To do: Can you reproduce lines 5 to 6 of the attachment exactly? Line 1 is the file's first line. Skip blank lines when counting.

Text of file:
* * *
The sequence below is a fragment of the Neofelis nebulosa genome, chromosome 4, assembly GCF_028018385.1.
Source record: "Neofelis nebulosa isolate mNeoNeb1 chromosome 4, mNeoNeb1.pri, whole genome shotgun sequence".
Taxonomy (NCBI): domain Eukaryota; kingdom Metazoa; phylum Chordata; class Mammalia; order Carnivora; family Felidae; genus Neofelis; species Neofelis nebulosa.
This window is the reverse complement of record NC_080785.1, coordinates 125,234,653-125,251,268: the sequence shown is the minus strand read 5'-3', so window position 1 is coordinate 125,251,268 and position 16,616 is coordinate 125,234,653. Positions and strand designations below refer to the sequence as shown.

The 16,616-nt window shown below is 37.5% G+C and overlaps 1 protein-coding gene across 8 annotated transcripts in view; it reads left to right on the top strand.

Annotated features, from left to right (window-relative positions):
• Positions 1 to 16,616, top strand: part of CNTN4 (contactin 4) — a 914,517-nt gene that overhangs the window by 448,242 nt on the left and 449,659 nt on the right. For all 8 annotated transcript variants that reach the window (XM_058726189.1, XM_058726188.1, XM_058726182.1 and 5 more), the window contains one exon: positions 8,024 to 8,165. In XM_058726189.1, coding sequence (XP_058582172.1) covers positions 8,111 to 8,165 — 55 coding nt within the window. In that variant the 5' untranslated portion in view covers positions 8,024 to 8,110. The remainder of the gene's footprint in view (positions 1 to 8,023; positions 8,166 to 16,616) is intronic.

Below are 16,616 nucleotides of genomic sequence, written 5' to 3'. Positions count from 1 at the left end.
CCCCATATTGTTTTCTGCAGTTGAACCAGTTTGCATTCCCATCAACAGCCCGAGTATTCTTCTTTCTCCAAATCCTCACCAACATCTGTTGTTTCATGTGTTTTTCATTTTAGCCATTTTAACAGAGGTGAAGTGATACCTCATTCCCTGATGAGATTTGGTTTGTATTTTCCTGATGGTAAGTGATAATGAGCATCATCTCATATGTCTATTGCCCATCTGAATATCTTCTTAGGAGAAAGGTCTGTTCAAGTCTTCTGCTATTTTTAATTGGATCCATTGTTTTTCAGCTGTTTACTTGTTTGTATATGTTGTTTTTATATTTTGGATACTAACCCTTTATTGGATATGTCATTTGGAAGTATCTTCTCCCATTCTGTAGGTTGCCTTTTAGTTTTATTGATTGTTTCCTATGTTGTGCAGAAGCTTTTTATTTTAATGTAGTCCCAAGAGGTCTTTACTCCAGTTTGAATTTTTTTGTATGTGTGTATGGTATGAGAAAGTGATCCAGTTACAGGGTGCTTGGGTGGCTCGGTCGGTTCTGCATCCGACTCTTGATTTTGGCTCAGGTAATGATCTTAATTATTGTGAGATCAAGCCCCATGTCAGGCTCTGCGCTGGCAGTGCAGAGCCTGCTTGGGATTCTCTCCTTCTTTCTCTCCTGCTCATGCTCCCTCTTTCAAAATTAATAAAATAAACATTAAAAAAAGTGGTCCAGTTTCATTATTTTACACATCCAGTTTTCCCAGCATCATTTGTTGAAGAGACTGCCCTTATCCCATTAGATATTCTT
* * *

The 16,616-nt window shown below is 37.5% G+C and overlaps 1 protein-coding gene across 8 annotated transcripts in view; it reads left to right on the top strand.

Annotated features, from left to right (window-relative positions):